An economy recovers — artists suffer?

Nadine O’Regan: Artistic Licence

 

You can feel it, can’t you? It’s in the little things: the purchase of an unnecessarily expensive birthday gift, the impulse shopping in the sales, the decision to go on a foreign holiday. Slowly but surely, confidence is being restored to the Irish public.

The so-called green shoots are flourishing. We’re all thinking about upping the ante, changing our cars, negotiating our jobs upwards, selling our houses. Companies are hiring again.

There’s a heady whiff of banknotes and excitement in the air.

But what does an economic recovery mean for artists? You’d think it would be a good thing: more arts fans will want to go out, spend money on seeing plays, buying books, going to the cinema.

Perhaps funding for the arts might increase, particularly if the government sees fit to stop squandering all its cash on 1916 spectacles, and diverts the money into more meaningful engagements for those artists who are creating independent work and need financial support for those projects to bear fruit.

But, in truth, a thriving economy puts a terrible pressure on artists. As more than one artist noted back in the boom, the Celtic Tiger did little or nothing for them.

They didn’t see the kind of pay boosts that many office workers and those in the building industry enjoyed. Instead, almost paradoxically, they faced more pressures: pressure to take up nine-to-five jobs that were available and vaguely suitable; pressure to spend more money on nights out with friends in fancy restaurants; pressure to rent places they couldn’t afford; and pressure to ostentatiously spend, spend, spend.

When the wheels of the construction industry ground to a halt and the cranes vanished from our skylines, the artists returned. Over the past few years, it’s been a pleasure to live in a Dublin that is so full of creative life.

The crash brought with it intense financial hardship for so many, but it also gave us back a sense of community and cameraderie.

Theatre practitioners shared their work spaces, musicians helped each other out for free on studio recordings, debut authors wrote books, partly because they’d been made redundant from their jobs, and had the time to do so.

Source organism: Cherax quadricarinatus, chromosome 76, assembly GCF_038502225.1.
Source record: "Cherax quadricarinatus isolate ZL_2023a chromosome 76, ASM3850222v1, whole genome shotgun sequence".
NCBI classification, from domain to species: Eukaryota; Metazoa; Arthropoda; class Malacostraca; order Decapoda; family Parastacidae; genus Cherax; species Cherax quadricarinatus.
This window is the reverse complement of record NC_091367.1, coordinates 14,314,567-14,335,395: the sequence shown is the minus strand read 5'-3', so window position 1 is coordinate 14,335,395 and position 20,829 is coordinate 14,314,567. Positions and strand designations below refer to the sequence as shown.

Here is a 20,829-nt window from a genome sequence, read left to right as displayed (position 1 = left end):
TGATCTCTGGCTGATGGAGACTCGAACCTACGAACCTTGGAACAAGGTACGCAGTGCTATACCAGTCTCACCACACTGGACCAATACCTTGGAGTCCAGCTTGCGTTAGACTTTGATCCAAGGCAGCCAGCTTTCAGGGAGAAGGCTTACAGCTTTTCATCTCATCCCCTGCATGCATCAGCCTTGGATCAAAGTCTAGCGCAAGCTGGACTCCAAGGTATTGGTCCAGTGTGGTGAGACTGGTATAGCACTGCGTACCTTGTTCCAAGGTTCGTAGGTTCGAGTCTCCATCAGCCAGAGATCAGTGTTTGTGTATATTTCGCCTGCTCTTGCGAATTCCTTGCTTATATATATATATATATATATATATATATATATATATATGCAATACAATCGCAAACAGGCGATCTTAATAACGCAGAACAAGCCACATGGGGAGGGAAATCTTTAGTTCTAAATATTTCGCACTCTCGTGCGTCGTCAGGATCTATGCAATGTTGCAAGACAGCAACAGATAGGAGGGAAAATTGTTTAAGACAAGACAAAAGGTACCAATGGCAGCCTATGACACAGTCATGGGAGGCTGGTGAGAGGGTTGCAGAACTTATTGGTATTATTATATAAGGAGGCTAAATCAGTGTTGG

Novels by authors such as former Sunday Tribune writers Gavin Corbett and Paul Lynch might not have emerged without the kind of push the bust offered.

The Guardian wrote in late 2015 about the astonishing surge of fiction coming from Irish authors of late. Headlined “A new Irish literary boom”, the article by Justine Jordan chronicled the rise of debut authors such as Eimear McBride, Sara Baume, Lisa McInerney and Colin Barrett, describing how there was a “palpable energy” in Irish fiction.

The timing of such energy isn’t a coincidence, as novelist Claire Kilroy noted in the article, arguing that the consumerist ideology of the boom had meant that Irish writers became “artistically neutered” during that time. She wasn’t wrong.

We are a nation of dreamers, thinkers and creatives. But we often undervalue our own gifts, and, in tandem, our needs in terms of doing creative jobs that we find fulfilling.

Study after study has shown that money only brings us happiness up to a certain point: after you become financially comfortable, a bigger pay cheque no longer increases your happiness in the same way.

In Dingle at the Other Voices festival last month, I was lucky enough to hear Donal Lunny giving a Banter talk in Foxy John’s pub. “It’s important for your wellbeing,” Lunny said, “to be involved in things one likes.” It was such simple advice, but it stuck with me.

We need to learn lessons from our boom-to-bust past. We need to nurture our artists and remember that, if and when the good times come again, it shouldn’t be at the expense of our national creativity. A commercial boom shouldn’t have to spell a creative bust.

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